Stitched with love

Stitched with love

College of Nursing launches program to provide comfort shawls to patients

By Kathy Pierre

Comfort Shawls_MCM_2495

During her final semester at the UF College of Nursing, Rebekah Smith, D.N.P., was hospitalized three times. After the first time, she packed a bag to have ready just in case she had to go again. The most useful thing that she packed was her shawl.

The shawl comforted her each time she went to the hospital.

“To be able to have something that keeps you warm and isn’t from the hospital is good,” said Smith, a recent graduate from the college’s Doctor of Nursing Practice program.

Now, Smith is knitting shawls as part of a new College of Nursing program that aims to provide handcrafted comfort shawls to patients receiving care from the UF Health Shands Palliative Care team.

A comfort shawl is given to someone who is in the hospital with a serious illness to symbolize caring, comfort and healing in an otherwise unfamiliar environment, said Toni Glover, Ph.D., a professor in the College of Nursing who started the program after reading about a similar program at the University of Oklahoma. With the help of professors Joan Castleman, M.S., R.N., and Ann Horgas, Ph.D., R.N., the comfort shawl project grew rapidly.

“When we sent an email announcing the service project, we were surprised at the robust response. From this email alone, we have 40 volunteers representing students, staff and faculty.  When the project was shared on social media, College of Nursing alumni from all over the country were excited to contribute,” Glover said.

Last spring, Castleman’s students had a community nursing rotation at the Thelma Boltin Senior Activity Center in Gainesville and several were learning to knit and crochet from the expert craftswomen there. Other students have expressed interest in helping with the project for their senior honors service project. 

“The goal is to provide comfort shawls to patients receiving palliative care, involve nursing students in a service project and create intergenerational learning opportunities,” Glover said.

Palliative care aims to relieve suffering, improve quality of life, optimize function and assist with decision-making for patients with advanced illness and their families. Each comfort shawl comes with a note with the first name of the person that made the shawl and a quote emblematic of the project: The threads of our lives are our connection to one another. 

DSCN0137The project not only helps patients, but also helps knitters. Emerging research indicates that knitting and crocheting not only increase concentration, but reduce stress. For example, a 2013 study showed that 81 percent of knitters reported feeling happier after knitting.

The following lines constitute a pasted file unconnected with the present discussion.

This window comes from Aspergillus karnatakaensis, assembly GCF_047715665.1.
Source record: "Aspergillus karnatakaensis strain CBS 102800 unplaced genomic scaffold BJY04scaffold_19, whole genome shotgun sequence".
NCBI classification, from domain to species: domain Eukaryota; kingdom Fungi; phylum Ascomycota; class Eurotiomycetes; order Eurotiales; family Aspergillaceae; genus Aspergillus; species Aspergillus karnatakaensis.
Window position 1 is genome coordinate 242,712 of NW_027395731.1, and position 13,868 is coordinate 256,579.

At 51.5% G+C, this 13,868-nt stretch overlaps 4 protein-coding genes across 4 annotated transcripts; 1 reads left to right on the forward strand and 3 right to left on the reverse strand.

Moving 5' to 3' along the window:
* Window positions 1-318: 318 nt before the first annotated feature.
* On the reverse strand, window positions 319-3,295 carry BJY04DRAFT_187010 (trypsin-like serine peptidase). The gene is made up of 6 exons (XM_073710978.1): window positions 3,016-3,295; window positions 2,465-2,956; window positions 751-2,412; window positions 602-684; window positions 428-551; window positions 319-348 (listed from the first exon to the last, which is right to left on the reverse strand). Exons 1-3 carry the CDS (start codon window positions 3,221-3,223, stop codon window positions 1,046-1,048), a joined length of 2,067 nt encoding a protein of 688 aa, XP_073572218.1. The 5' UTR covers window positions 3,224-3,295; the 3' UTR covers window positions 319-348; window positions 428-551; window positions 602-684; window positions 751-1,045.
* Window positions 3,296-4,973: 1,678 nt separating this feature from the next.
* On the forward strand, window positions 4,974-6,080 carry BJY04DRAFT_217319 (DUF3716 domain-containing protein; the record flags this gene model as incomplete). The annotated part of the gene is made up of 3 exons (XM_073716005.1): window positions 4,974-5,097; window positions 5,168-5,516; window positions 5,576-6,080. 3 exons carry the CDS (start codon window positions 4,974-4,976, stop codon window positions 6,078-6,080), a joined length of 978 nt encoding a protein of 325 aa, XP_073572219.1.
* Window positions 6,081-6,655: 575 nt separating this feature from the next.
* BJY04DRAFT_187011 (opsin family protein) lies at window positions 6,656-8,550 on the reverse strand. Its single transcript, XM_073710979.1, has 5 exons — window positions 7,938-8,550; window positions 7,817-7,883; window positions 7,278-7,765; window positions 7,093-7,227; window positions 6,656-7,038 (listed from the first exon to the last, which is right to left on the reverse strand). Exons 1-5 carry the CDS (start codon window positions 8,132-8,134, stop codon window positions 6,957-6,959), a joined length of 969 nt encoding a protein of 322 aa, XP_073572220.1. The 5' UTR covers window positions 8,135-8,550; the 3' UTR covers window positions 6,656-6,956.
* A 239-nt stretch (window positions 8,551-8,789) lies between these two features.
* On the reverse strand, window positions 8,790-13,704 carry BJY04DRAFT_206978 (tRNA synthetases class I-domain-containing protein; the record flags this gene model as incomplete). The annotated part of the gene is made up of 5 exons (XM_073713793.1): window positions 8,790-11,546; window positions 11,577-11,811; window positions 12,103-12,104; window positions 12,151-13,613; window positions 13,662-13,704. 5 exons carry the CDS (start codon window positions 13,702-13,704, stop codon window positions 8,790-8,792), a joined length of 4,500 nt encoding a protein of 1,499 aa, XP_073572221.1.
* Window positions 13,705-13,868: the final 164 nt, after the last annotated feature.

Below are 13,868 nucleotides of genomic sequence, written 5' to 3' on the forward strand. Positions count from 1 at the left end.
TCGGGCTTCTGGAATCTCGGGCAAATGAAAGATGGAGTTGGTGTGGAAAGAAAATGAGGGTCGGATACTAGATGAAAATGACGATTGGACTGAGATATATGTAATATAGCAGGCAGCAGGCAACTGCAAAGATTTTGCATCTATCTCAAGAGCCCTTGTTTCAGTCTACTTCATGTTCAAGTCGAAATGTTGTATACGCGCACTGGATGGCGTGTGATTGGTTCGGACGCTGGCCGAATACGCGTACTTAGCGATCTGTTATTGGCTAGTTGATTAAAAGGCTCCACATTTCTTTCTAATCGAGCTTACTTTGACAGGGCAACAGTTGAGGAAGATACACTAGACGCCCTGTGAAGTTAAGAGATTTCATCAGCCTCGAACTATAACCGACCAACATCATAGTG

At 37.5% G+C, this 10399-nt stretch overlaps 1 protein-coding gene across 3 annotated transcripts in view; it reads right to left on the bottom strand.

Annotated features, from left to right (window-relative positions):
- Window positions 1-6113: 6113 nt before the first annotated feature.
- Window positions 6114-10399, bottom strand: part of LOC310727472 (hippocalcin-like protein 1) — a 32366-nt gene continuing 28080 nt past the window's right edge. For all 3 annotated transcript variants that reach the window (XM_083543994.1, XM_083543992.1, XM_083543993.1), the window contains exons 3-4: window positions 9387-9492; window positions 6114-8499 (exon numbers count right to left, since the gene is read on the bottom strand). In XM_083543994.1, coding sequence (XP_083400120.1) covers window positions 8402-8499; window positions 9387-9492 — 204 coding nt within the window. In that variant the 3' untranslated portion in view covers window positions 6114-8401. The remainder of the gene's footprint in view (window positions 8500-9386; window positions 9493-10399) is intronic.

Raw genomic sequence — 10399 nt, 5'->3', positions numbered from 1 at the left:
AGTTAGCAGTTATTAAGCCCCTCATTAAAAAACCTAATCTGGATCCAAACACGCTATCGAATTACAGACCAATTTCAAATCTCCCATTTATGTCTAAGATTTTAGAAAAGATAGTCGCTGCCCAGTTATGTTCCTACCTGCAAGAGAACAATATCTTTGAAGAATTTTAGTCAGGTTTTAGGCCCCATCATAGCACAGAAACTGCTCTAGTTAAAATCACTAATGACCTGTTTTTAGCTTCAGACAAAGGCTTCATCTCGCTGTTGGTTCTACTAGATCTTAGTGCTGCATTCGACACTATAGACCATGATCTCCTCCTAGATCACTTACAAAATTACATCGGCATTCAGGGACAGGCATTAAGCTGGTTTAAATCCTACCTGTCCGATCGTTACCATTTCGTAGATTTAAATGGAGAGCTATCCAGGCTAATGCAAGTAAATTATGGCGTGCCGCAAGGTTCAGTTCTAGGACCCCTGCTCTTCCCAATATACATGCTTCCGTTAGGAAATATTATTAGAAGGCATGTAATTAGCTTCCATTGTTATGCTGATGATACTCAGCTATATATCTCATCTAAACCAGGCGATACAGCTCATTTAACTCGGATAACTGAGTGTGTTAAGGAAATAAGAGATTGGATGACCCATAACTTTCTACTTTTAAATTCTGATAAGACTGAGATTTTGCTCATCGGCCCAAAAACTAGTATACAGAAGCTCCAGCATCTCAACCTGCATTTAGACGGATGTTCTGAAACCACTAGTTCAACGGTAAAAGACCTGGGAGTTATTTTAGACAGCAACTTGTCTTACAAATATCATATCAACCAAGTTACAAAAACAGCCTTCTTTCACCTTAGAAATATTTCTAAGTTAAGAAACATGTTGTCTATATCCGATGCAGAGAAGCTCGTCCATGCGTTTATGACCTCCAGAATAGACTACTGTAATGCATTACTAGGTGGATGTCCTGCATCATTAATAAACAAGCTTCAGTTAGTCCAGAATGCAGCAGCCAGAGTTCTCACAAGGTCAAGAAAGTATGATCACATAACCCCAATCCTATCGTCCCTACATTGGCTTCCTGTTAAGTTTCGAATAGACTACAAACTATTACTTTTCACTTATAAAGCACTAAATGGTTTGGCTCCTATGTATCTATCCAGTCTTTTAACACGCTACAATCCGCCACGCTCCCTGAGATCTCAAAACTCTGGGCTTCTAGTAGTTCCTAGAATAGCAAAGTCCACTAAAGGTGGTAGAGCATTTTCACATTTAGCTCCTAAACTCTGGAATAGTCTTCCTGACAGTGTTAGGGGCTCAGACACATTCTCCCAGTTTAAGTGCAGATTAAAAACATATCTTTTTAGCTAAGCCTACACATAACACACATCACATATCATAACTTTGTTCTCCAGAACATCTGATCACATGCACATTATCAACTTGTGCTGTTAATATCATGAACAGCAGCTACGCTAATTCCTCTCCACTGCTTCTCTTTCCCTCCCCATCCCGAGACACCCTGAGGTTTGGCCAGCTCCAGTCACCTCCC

As part of the program, Glover said she plans to hold  knitting circles, in addition to having people knit on their own. Students who don’t know how to knit or crochet will have the option to connect with experts at the Thelma Boltin Senior Activity Center and other volunteers to learn. Glover, a self-taught left-handed knitter, said that people who don’t know how or don’t want to knit or crochet can help by donating supplies or money that will directly benefit the project.

Ashley-Marie Bodor, a recent accelerated nursing graduate, heard about the project through Castleman and was immediately interested.

“I really like the purpose of the program and being able to do something relaxing for the palliative care patients,” she said.

Bodor learned to knit when she was 10, so making comfort shawls will be a refresher course in knitting for her. Bodor graduated in August but plans to continue her involvement with the project by knitting shawls and mailing them to Gainesville.

Although purchasing a shawl would be easier and faster, it is more expensive and lacks the special touch of someone hand-stitching it, Bodor said.

“Knowing who made it, and knowing they care — it’s more personal,” Bodor said.

The goal is to have a continual supply of comfort shawls available and involve nursing students in gifting the shawls to patients, Glover said. Patients will be able to select a shawl from pictures and have it delivered.

“I think there’s something really nice about getting something handmade and knowing someone who doesn’t know you thought about you,” Smith said.

If you are interested in knitting a shawl or donating to the program, please contact Anna Harper at or call 352-273-6360.